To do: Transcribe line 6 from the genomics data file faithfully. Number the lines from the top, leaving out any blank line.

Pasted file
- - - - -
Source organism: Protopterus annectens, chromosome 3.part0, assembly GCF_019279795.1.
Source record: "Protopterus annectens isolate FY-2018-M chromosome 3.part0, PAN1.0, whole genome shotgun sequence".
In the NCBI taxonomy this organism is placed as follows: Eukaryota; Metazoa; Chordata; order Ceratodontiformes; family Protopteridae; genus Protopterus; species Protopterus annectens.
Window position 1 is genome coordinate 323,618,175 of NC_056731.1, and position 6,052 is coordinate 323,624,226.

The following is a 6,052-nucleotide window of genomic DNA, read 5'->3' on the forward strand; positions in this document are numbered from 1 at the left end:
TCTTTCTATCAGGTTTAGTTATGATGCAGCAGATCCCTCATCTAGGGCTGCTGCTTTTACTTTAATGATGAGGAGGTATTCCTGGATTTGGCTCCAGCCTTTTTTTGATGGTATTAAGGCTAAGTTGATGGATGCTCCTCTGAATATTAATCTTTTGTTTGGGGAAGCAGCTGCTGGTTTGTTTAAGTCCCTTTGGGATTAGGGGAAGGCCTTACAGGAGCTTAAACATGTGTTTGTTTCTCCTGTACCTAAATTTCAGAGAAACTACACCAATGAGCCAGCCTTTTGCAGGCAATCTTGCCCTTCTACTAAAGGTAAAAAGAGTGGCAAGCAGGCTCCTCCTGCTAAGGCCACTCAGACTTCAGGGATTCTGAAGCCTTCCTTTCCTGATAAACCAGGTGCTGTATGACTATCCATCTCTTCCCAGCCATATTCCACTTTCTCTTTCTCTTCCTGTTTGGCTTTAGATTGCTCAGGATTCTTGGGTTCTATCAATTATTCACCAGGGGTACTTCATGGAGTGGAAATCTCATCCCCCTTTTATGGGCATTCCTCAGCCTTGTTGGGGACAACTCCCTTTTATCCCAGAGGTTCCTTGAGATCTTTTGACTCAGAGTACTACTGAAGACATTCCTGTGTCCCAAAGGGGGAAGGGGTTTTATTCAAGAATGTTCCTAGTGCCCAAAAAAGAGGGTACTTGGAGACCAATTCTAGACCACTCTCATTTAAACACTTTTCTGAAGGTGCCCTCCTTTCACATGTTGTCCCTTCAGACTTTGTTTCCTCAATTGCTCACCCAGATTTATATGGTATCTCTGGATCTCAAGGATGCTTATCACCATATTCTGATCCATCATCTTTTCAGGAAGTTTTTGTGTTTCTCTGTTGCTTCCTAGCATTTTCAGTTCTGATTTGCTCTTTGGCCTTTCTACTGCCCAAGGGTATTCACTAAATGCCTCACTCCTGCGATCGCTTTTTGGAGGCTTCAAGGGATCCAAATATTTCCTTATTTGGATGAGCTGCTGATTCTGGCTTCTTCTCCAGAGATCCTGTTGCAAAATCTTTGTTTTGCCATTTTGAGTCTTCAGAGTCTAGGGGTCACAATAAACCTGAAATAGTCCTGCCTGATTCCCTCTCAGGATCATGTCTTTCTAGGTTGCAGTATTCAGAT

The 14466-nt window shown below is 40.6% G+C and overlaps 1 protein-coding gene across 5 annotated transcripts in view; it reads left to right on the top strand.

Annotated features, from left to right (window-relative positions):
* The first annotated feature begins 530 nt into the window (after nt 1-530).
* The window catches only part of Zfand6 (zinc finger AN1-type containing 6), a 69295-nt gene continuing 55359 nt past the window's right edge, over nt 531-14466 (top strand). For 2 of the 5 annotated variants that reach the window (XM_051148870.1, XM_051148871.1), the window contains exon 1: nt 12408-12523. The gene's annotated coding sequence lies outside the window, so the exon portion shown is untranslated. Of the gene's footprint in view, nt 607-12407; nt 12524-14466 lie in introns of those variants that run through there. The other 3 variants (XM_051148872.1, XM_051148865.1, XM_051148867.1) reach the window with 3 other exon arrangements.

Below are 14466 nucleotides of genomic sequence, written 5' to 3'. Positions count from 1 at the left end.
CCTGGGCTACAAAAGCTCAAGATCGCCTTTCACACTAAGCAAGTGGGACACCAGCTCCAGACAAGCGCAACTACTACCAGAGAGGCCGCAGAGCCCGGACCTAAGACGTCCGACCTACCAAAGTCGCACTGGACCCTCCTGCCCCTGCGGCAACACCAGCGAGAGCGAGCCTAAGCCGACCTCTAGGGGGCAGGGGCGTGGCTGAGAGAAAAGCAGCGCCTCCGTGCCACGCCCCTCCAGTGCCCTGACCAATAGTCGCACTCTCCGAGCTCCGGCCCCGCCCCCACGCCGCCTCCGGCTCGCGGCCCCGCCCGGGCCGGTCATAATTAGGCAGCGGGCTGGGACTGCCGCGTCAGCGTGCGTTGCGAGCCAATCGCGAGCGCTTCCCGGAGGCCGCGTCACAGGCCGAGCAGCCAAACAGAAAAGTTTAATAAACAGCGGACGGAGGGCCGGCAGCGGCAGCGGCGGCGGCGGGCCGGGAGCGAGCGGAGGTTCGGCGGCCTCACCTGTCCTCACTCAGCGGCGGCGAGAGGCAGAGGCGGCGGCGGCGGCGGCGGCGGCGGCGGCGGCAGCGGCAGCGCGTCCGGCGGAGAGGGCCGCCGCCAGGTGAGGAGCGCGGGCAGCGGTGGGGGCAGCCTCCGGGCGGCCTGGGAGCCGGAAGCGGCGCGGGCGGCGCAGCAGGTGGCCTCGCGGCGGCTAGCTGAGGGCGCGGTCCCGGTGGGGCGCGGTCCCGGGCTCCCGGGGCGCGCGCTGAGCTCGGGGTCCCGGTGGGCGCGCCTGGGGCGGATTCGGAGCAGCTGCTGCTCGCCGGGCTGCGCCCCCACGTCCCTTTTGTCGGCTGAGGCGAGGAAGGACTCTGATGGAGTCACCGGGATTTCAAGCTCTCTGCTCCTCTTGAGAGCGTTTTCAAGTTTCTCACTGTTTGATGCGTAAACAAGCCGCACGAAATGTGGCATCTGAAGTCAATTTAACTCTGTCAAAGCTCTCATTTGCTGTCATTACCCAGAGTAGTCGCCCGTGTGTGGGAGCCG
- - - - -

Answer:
TCTTTCTATCAGGTTTAGTTATGATGCAGCAGATCCCTCATCTAGGGCTGCTGCTTTTACTTTAATGATGAGGAGGTATTCCTGGATTTGGCTCCAGCCTTTTTTTGATGGTATTAAGGCTAAGTTGATGGATGCTCCTCTGAATATTAATCTTTTGTTTGGGGAAGCAGCTGCTGGTTTGTTTAAGTCCCTTTGGGATTAGGGGAAGGCCTTACAGGAGCTTAAACATGTGTTTGTTTCTCCTGTACCTAAATTTCAGAGAAACTACACCAATGAGCCAGCCTTTTGCAGGCAATCTTGCCCTTCTACTAAAGGTAAAAAGAGTGGCAAGCAGGCTCCTCCTGCTAAGGCCACTCAGACTTCAGGGATTCTGAAGCCTTCCTTTCCTGATAAACCAGGTGCTGTATGACTATCCATCTCTTCCCAGCCATATTCCACTTTCTCTTTCTCTTCCTGTTTGGCTTTAGATTGCTCAGGATTCTTGGGTTCTATCAATTATTCACCAGGGGTACTTCATGGAGTGGAAATCTCATCCCCCTTTTATGGGCATTCCTCAGCCTTGTTGGGGACAACTCCCTTTTATCCCAGAGGTTCCTTGAGATCTTTTGACTCAGAGTACTACTGAAGACATTCCTGTGTCCCAAAGGGGGAAGGGGTTTTATTCAAGAATGTTCCTAGTGCCCAAAAAAGAGGGTACTTGGAGACCAATTCTAGACCACTCTCATTTAAACACTTTTCTGAAGGTGCCCTCCTTTCACATGTTGTCCCTTCAGACTTTGTTTCCTCAATTGCTCACCCAGATTTATATGGTATCTCTGGATCTCAAGGATGCTTATCACCATATTCTGATCCATCATCTTTTCAGGAAGTTTTTGTGTTTCTCTGTTGCTTCCTAGCATTTTCAGTTCTGATTTGCTCTTTGGCCTTTCTACTGCCCAAGGGTATTCACTAAATGCCTCACTCCTGCGATCGCTTTTTGGAGGCTTCAAGGGATCCAAATATTTCCTTATTTGGATGAGCTGCTGATTCTGGCTTCTTCTCCAGAGATCCTGTTGCAAAATCTTTGTTTTGCCATTTTGAGTCTTCAGAGTCTAGGGGTCACAATAAACCTGAAATAGTCCTGCCTGATTCCCTCTCAGGATCATGTCTTTCTAGGTTGCAGTATTCAGAT